Aathma by PersefoneRelease date: February 24, 2017
Label: ViciSolum Productions
They say big things come in small packages. In this case, big things also come from small countries, specifically Andorra. Andorra is a tiny, independent principality situated between France and Spain in the Pyrenees mountains. It is known mostly for its ski resorts, but around here, it is known as the home of progressive death metal band Persefone. Founded in 2001, the band has always had grander things in mind. Hell, their second album was the 70 minute, three songs opus, Core. As time has passed, Persefone has continued to hone their craft. With the band’s latest album, Aathma, released via ViciSolum Productions on February 24, 2017, we continue to hear an evolution in their sound.
For as much of a fan of Persefone as I am, and as much as I liked their last record, I have to say it was just as hard for me to get into Aathma as it was Spiritual Migration. Their sound can be so complex; it can take some time to grow on you. I don’t mean this in a bad way, it just may take five or twelve listens to really hear everything that’s going on. Plus, Persefone’s delivery is every bit as smooth as it is complex. Therefore, if you have Aathma on in the background, you’ll find you’ve been listening for almost an hour and you’re on the last song before you know it.
Of the thirteen tracks on Aathma there are really only six songs. The two opening “songs”, ‘An Infinitesmal Spark’ and ‘One of Many…’ (Complete with speak over by Paul Masvidal), are just intros to the first full track ‘Prison Skin’. Opening with a flurry of keyboard and double kick drums, the contrast between Marc Martins’ harsh vocals and Miguel Espinosa’s clean vocals over the stunted rhythms becomes the focal point. ‘Spirals within Thy Being’ is more of the same, but for me the focus is more on the dual guitars of Carlos Lozano and Filipe Baldaia. Their jittery riffs pepper this song all the way through, and the fleet fingered solo rules.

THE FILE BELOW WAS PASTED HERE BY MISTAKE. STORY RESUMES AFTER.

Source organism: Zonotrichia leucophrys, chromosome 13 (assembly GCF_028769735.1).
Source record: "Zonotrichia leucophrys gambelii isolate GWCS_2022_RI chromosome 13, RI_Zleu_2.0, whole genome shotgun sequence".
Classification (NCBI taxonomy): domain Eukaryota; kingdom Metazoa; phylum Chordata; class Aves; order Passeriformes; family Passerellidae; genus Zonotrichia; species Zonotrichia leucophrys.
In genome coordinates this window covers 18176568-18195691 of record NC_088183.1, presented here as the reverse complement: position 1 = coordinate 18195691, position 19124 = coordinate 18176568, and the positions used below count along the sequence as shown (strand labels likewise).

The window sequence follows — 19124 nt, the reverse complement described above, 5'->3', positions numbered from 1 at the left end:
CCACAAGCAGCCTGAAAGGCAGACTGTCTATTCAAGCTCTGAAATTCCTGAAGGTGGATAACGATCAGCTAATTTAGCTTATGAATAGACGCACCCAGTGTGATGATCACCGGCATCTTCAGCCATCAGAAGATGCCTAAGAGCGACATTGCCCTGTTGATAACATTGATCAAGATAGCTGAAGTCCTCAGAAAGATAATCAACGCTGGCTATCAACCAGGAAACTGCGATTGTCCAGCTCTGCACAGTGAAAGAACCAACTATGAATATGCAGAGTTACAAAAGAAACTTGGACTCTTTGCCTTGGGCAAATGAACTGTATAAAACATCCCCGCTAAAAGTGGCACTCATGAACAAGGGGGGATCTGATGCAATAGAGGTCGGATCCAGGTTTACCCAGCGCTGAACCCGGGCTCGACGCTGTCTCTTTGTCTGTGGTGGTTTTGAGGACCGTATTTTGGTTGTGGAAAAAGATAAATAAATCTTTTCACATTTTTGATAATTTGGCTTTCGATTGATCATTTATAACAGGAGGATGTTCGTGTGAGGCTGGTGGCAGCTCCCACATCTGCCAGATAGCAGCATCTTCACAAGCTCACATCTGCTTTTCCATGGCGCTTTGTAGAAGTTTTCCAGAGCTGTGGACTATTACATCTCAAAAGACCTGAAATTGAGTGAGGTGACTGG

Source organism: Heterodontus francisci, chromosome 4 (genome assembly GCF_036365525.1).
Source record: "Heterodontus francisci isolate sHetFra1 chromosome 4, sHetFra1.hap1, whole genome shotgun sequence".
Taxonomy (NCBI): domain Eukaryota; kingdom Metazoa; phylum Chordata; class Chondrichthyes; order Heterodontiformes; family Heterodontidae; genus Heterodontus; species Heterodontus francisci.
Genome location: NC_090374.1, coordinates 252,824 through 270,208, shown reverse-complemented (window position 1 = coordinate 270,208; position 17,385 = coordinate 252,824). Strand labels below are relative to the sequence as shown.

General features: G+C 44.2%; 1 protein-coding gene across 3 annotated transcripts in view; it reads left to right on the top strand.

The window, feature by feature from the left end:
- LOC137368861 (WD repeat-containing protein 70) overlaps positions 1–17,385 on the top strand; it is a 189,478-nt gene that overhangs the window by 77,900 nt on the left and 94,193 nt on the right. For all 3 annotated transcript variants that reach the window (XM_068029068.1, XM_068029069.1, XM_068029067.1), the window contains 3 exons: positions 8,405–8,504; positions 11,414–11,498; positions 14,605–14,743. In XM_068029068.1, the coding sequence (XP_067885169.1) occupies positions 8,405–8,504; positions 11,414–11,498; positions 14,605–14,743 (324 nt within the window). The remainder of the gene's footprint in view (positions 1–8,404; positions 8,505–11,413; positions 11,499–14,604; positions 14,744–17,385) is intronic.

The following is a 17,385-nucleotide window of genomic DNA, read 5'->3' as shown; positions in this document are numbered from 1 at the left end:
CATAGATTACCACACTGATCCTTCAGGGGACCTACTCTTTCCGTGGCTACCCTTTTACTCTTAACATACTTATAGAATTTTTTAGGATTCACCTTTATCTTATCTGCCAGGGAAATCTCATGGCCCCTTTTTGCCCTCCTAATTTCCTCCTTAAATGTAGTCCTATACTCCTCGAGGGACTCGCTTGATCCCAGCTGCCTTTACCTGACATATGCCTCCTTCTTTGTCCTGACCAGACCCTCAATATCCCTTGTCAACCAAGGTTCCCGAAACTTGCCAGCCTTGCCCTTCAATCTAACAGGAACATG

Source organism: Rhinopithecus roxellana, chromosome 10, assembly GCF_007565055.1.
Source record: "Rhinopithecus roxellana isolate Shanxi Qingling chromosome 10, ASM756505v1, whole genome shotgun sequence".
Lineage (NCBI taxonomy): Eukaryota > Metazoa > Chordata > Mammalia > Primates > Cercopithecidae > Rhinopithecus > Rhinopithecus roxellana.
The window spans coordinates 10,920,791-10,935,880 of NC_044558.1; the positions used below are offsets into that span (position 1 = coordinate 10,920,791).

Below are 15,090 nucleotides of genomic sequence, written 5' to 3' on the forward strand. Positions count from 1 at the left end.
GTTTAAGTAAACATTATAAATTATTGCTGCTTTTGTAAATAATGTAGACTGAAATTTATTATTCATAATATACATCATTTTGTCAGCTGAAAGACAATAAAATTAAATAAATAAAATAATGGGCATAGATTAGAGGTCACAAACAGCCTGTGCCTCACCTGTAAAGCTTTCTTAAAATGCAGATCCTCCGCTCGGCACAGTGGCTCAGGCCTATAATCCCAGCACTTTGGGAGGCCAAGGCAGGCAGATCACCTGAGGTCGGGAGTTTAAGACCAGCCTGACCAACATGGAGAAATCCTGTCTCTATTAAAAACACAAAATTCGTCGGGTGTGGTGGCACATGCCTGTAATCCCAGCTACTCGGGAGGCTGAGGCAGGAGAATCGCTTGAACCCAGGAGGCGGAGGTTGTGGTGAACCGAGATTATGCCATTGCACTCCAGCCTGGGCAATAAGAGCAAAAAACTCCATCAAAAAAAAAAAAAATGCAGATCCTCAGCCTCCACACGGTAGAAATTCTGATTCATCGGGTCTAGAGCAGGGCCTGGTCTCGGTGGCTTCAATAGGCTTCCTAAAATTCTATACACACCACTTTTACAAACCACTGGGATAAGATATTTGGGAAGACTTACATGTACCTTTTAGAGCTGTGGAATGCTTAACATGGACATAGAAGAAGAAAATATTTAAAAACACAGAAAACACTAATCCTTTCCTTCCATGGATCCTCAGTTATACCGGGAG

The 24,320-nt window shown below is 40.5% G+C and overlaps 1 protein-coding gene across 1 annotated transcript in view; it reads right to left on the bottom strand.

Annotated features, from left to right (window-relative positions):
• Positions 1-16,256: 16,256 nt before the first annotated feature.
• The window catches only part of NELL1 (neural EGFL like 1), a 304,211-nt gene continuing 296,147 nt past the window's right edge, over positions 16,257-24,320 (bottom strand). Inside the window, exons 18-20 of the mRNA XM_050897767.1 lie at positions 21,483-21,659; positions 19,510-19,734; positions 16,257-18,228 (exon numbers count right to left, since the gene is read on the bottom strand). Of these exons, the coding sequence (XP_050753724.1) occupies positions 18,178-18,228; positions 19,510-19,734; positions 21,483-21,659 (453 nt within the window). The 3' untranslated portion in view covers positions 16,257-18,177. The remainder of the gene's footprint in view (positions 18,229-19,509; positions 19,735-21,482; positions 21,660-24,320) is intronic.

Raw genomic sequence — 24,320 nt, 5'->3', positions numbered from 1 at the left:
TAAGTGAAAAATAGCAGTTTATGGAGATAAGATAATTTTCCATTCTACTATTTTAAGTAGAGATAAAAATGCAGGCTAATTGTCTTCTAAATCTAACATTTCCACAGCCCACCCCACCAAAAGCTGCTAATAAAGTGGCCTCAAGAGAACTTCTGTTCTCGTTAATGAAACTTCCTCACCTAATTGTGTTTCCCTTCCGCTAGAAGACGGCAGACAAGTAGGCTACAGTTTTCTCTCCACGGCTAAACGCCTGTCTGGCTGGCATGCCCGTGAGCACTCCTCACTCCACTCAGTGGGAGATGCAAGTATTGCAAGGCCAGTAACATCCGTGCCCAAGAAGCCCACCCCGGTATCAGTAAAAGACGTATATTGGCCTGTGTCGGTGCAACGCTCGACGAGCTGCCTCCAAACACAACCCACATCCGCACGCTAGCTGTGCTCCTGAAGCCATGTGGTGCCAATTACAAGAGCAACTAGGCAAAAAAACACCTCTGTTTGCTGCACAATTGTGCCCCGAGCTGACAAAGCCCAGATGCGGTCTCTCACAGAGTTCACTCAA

‘Cosmic Walkers’ soothes things as an extension/outro of this song. ‘No Faced Mindless’ again starts off with a whirlwind of instruments. Its on/off time signatures are as relentless throughout the song as drummer Sergi Verdeguer’s attack behind the kit. On what sounds like an ode to his Alma Mata, Mr. Masvidal makes another, more meaningful appearance on ‘Living Waves’, joining Espinosa to be the light to Martins’ dark. After another interlude, the beautiful ‘Vacuum’, ‘Stillness is Timeless’ starts out almost bluesy with an organ laden opening before it goes full melo-death windmill headbang. It’s not consistent, but nothing on this record is, other than the fantastic musicianship.
Aathma closes with its nearly 20 minute title track, broken up into four parts. Here Persefone does what they do best, and brings it all home in one majestic chunk. One highlight of the four parts is the amazing guitar solo played by Øystein Landsverk of Leprous on ‘Part III: One with the Light’. Another is the contrasting yet elegant final chapter, ‘Part IV. …Many of One,’ featuring Merethe Soltvedt on vocals.
Persefone runs the gambit of progressive metal, giving any fan something to appreciate when listening to their music. They have all the bases covered, whether it be death, tech, melodic, ambient, or even djent. Persefone’s tagline is “Innovative music for the open-minded listener.” This could never be more true than with Aathma. Just as it took me some time to love this album, any other open-minded music lover will probably do the same.